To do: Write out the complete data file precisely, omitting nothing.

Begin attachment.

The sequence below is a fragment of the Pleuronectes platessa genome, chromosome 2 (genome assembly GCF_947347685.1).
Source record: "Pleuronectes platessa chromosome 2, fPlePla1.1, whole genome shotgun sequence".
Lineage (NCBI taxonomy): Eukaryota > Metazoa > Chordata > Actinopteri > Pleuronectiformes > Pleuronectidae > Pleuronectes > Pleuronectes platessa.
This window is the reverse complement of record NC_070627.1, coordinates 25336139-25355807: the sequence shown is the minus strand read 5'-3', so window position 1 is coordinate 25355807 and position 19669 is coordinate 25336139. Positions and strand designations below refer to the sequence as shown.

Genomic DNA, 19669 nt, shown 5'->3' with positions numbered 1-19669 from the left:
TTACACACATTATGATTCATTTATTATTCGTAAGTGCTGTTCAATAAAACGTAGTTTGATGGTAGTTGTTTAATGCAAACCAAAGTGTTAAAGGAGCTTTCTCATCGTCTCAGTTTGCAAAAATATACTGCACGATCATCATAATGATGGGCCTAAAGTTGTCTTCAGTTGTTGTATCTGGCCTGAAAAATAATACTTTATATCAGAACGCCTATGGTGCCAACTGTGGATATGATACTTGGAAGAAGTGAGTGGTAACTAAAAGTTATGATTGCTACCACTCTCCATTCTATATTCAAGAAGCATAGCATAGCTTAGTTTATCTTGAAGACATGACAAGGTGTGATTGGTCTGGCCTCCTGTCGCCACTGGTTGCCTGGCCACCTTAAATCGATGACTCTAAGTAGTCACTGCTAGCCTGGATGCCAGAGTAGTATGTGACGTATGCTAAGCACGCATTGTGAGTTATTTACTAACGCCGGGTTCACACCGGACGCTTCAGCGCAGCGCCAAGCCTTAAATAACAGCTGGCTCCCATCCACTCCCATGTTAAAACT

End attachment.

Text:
The sequence below is a fragment of the Pleuronectes platessa genome, chromosome 2 (genome assembly GCF_947347685.1).
Source record: "Pleuronectes platessa chromosome 2, fPlePla1.1, whole genome shotgun sequence".
Lineage (NCBI taxonomy): Eukaryota > Metazoa > Chordata > Actinopteri > Pleuronectiformes > Pleuronectidae > Pleuronectes > Pleuronectes platessa.
This window is the reverse complement of record NC_070627.1, coordinates 25336139-25355807: the sequence shown is the minus strand read 5'-3', so window position 1 is coordinate 25355807 and position 19669 is coordinate 25336139. Positions and strand designations below refer to the sequence as shown.

Genomic DNA, 19669 nt, shown 5'->3' with positions numbered 1-19669 from the left:
TTACACACATTATGATTCATTTATTATTCGTAAGTGCTGTTCAATAAAACGTAGTTTGATGGTAGTTGTTTAATGCAAACCAAAGTGTTAAAGGAGCTTTCTCATCGTCTCAGTTTGCAAAAATATACTGCACGATCATCATAATGATGGGCCTAAAGTTGTCTTCAGTTGTTGTATCTGGCCTGAAAAATAATACTTTATATCAGAACGCCTATGGTGCCAACTGTGGATATGATACTTGGAAGAAGTGAGTGGTAACTAAAAGTTATGATTGCTACCACTCTCCATTCTATATTCAAGAAGCATAGCATAGCTTAGTTTATCTTGAAGACATGACAAGGTGTGATTGGTCTGGCCTCCTGTCGCCACTGGTTGCCTGGCCACCTTAAATCGATGACTCTAAGTAGTCACTGCTAGCCTGGATGCCAGAGTAGTATGTGACGTATGCTAAGCACGCATTGTGAGTTATTTACTAACGCCGGGTTCACACCGGACGCTTCAGCGCAGCGCCAAGCCTTAAATAACAGCTGGCTCCCATCCACTCCCATGTTAAAACT